In late 1980s, the Chinese Government decided that, in the next 30 years, fast-growing and high-yielding timber bases of 20 million ha would be established which, along with the approval of the Guidelines of National Afforestation 1989-2000 by the State Council became the basis for guiding the establishment of fast-growing and high-yielding timber plantation. It is projected to develop 20 vast regions, 5 state-owned forest farms growing 7.98 million hectares fast-growing, and high-yielding timber plantation. In the procedures for project proposal compilation, feasibility study, project approval, master plan, operational plan, operation management, inspection and acceptance, record keeping and so on. The quality of afforestation has been greatly enhanced and rate was higher. During the past 12 years in implementing the Guidelines, the fast-growing and high-yielding plantation developed at an annual pace of 463,000 hectares.

2.3 Mobilizing financial resources through multi-channels to develop fast-growing and high-yielding timber plantation.

Establishing a fast-growing and high-yielding timber plantation requires advanced technology and substantial input. In the light of the practical situation and under the guidance of the state policy, financial resources from various channels have been mobilized to facilitate the development. Since 1976, the Government has allocated 20 million RMB every year as a special account for establishing a timber plantation base of Chinese fir, Cunninghamia laceolata, in 9 provinces in South China. In 1980, the grant was increased to 40 million RMB per year and the experimental area was expanded to 12 basic construction investments to set up a cross-province operated pilot spot to produce fast-growing and high-yielding timber plantation. From 1986, the Government gave loans with subsidized interests to forest projects, over 40% of which was spent in the establishment of fast-growing and high-yielding timber plantation. The annual investment was 300 million RMB and it was increased to 500 million RMB in 1990, which gave constructive support to the development of fast-growing and high-yielding timber plantation. In 1990, the government started to use loans from the World Bank to construct fast-growing and high-yielding timber plantation. The first phase of the program was US$300 million and US$ 200 million in the second phase from 1996. The timber plantation produced in the two phases altogether covered 2.5 million hectares. Along with it, local community has mobilized financial input through various channels to support timber plantation construction.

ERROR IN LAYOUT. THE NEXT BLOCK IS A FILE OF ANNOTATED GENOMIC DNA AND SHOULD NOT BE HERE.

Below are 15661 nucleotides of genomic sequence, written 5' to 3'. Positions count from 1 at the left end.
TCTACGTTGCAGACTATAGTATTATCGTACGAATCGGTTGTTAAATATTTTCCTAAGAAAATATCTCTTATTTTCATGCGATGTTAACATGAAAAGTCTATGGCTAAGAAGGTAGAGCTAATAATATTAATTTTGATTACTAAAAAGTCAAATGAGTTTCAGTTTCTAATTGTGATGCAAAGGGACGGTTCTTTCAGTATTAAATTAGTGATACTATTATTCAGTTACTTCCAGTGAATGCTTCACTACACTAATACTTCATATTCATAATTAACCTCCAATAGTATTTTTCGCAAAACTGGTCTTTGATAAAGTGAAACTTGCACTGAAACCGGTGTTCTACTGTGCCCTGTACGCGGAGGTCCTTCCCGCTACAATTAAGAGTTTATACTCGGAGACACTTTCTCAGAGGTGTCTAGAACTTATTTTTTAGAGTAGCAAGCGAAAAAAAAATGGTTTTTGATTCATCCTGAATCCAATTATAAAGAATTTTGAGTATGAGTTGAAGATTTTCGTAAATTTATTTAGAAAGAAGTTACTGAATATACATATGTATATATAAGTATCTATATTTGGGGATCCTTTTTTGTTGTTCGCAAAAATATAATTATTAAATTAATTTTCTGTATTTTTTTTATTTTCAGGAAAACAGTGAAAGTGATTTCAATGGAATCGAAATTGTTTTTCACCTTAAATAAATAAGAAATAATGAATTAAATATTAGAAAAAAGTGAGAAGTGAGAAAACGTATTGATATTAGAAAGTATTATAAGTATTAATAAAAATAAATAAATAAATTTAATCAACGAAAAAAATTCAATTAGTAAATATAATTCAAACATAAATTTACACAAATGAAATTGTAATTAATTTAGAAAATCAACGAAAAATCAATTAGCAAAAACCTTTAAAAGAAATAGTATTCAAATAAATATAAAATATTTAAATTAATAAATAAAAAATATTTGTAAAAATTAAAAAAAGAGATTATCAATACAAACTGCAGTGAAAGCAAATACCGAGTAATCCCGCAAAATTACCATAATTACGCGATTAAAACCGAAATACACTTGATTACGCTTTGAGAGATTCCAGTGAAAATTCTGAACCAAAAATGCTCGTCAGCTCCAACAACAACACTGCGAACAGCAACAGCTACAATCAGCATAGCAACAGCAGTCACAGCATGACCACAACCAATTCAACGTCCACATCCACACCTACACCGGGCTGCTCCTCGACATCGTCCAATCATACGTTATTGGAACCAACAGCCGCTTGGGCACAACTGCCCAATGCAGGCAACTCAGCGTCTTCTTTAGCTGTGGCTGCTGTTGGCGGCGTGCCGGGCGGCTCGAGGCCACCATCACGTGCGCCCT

2.4 Focusing on site management and project administration